Here is the story of a audacious woman entrepreneur, who took over the business of her late husband and grew it into an extraordinary financial empire. Barbe-Nicole Clicquot-Ponsardin (1777-1866) offers a remarkable example of a business woman who made astute and often risky decisions in the early nineteenth century. She had taken over the family wine business after her husband’s death and had made experiments with production techniques, especially for removing sediment. She was not the type to let someone else run things, and worked closely with her agents and employees. And she took the business from an artisanal manufacture to an industrial level. “She was uniquely positioned to invent a new model,” claims her biographer historian Tilar J. Mazzeo.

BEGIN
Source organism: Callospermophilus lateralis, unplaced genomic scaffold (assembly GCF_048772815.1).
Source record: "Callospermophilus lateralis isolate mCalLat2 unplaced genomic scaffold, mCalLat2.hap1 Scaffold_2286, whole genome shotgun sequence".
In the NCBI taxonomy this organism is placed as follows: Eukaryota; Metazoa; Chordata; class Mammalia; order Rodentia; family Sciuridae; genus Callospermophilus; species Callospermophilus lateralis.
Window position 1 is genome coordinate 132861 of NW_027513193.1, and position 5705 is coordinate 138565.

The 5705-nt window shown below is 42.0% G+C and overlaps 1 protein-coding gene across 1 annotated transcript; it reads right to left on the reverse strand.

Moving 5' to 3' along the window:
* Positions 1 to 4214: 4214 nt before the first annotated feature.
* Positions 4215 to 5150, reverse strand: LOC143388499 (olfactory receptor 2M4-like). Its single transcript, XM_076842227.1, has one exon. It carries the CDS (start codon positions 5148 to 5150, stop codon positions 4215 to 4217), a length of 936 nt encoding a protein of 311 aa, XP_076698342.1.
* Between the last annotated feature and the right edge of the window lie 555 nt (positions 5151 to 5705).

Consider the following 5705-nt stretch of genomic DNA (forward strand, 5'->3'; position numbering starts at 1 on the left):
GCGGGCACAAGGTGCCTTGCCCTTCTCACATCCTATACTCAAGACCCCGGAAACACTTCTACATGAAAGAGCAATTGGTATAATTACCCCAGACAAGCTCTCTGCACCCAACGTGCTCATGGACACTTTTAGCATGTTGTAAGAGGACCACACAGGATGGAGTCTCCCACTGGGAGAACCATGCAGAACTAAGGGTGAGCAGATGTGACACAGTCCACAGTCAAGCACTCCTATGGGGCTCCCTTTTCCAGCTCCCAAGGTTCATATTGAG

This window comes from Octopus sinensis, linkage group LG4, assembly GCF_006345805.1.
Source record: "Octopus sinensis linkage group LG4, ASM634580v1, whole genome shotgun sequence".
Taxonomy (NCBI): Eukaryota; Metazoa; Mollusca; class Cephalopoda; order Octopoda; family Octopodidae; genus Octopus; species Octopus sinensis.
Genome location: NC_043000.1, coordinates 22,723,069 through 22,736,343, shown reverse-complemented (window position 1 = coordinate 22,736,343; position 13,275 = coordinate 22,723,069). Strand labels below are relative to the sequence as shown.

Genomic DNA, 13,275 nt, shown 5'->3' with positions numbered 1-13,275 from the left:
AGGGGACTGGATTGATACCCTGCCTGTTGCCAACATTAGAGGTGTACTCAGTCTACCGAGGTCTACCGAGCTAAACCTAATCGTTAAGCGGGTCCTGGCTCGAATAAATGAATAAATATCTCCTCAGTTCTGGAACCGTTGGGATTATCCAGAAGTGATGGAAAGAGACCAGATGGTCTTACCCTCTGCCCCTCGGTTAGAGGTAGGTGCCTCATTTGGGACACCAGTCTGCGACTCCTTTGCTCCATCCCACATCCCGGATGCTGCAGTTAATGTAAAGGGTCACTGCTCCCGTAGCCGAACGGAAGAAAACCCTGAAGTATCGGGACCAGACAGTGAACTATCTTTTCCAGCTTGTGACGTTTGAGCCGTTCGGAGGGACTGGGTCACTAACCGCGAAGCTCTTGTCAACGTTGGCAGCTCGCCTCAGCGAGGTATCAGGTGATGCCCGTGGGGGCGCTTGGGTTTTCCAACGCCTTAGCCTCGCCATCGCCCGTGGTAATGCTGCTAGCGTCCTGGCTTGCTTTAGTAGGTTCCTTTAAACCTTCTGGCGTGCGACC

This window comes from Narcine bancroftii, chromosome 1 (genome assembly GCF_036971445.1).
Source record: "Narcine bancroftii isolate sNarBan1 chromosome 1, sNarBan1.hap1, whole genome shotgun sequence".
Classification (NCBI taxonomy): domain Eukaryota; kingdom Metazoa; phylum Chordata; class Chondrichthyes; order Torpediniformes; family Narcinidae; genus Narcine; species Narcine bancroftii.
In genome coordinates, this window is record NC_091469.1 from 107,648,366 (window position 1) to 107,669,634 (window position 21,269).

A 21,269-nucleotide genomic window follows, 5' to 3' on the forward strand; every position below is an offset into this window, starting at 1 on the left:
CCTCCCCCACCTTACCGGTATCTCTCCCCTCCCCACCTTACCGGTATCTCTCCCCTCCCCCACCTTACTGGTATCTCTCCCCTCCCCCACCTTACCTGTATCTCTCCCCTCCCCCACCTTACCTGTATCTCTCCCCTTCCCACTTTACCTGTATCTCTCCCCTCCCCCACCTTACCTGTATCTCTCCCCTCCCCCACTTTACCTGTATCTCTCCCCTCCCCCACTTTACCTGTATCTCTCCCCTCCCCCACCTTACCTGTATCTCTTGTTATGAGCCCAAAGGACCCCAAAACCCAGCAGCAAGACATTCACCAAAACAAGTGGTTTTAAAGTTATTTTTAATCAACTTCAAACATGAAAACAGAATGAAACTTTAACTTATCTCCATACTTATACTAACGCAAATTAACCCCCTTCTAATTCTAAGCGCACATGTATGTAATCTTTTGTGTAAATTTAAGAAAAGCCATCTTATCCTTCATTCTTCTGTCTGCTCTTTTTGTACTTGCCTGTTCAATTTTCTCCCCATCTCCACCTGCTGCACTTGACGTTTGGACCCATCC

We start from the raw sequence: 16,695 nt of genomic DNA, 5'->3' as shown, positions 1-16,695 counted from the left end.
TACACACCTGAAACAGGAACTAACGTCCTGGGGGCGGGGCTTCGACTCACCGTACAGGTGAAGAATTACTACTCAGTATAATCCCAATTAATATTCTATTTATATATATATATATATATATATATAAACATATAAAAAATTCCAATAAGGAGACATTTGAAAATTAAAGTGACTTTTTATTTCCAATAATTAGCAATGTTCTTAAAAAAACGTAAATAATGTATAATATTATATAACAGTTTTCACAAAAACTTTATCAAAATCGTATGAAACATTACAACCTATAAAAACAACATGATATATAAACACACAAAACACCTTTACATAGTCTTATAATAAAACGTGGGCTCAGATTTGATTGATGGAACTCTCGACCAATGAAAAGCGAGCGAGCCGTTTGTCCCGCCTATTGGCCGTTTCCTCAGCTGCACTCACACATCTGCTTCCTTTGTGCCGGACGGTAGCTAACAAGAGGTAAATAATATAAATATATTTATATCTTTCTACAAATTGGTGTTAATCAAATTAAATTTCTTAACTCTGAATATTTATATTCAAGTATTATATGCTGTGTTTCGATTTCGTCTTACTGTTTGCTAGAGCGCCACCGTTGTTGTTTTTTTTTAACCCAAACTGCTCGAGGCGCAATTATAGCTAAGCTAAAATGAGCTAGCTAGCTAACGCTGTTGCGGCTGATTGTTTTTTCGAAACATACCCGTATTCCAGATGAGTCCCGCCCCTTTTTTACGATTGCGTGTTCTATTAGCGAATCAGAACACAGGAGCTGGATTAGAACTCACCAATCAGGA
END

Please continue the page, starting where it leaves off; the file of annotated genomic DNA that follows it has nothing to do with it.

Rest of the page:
The Napoleonic wars were not kind to businesses of any kind (except armaments) and least of all the wine business, which was, then as now, a luxury product. As Napoleon’s defeat loomed, followed by his abdication, Veuve Cliquot began to plot ways of sending a huge shipment of her prize 1811 vintage champagne to Russia by sea. She knew there would be a huge market for it there. Running the naval blockade without proper papers or any kind of official permission was a huge gamble, but she wanted to be first to arrive with the coveted French bubbly and to sell it for extravagant prices (which her agents succeeded in doing) in Königsberg (now Kaliningrad) and then in St. Petersburg. Wealthy clients fell all over themselves to acquire this effervescent, strong, sweet wine. First she shipped and sold 10,500 bottles, then 12,780. None of her well-packed bottles broke on these extraordinary voyages, which required land as well as sea transport, nor did the champagne spoil enroute, despite the weather. “These two daring shipments,” records Mazzeo, “were to make her one of the most famous women in Europe and her wine one of the most highly prozed commodities of the nineteenth century.” (pp. 117-118). They also made her one of the richest women in Europe.